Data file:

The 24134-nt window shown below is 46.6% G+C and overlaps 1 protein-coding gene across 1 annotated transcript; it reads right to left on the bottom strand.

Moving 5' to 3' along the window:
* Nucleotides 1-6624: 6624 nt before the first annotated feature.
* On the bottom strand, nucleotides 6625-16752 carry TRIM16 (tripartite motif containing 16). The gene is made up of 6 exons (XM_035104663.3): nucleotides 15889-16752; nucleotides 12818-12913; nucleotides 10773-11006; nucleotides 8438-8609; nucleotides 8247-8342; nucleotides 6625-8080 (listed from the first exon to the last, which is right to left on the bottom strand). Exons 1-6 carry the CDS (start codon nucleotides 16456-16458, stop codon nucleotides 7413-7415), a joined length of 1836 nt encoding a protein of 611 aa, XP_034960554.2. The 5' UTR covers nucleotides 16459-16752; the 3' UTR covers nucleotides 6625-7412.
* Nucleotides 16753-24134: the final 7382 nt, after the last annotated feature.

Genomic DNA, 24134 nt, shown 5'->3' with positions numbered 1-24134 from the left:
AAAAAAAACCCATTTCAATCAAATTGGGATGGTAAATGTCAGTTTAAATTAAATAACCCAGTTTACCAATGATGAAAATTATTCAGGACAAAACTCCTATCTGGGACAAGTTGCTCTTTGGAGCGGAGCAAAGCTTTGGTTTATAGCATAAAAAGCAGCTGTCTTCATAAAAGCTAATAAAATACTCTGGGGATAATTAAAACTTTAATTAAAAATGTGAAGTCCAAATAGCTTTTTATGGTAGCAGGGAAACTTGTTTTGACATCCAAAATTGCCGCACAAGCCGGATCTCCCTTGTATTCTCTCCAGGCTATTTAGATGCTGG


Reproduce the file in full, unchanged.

The 24134-nt window shown below is 46.6% G+C and overlaps 1 protein-coding gene across 1 annotated transcript; it reads right to left on the bottom strand.

Moving 5' to 3' along the window:
* Nucleotides 1-6624: 6624 nt before the first annotated feature.
* On the bottom strand, nucleotides 6625-16752 carry TRIM16 (tripartite motif containing 16). The gene is made up of 6 exons (XM_035104663.3): nucleotides 15889-16752; nucleotides 12818-12913; nucleotides 10773-11006; nucleotides 8438-8609; nucleotides 8247-8342; nucleotides 6625-8080 (listed from the first exon to the last, which is right to left on the bottom strand). Exons 1-6 carry the CDS (start codon nucleotides 16456-16458, stop codon nucleotides 7413-7415), a joined length of 1836 nt encoding a protein of 611 aa, XP_034960554.2. The 5' UTR covers nucleotides 16459-16752; the 3' UTR covers nucleotides 6625-7412.
* Nucleotides 16753-24134: the final 7382 nt, after the last annotated feature.

Genomic DNA, 24134 nt, shown 5'->3' with positions numbered 1-24134 from the left:
AAAAAAAACCCATTTCAATCAAATTGGGATGGTAAATGTCAGTTTAAATTAAATAACCCAGTTTACCAATGATGAAAATTATTCAGGACAAAACTCCTATCTGGGACAAGTTGCTCTTTGGAGCGGAGCAAAGCTTTGGTTTATAGCATAAAAAGCAGCTGTCTTCATAAAAGCTAATAAAATACTCTGGGGATAATTAAAACTTTAATTAAAAATGTGAAGTCCAAATAGCTTTTTATGGTAGCAGGGAAACTTGTTTTGACATCCAAAATTGCCGCACAAGCCGGATCTCCCTTGTATTCTCTCCAGGCTATTTAGATGCTGG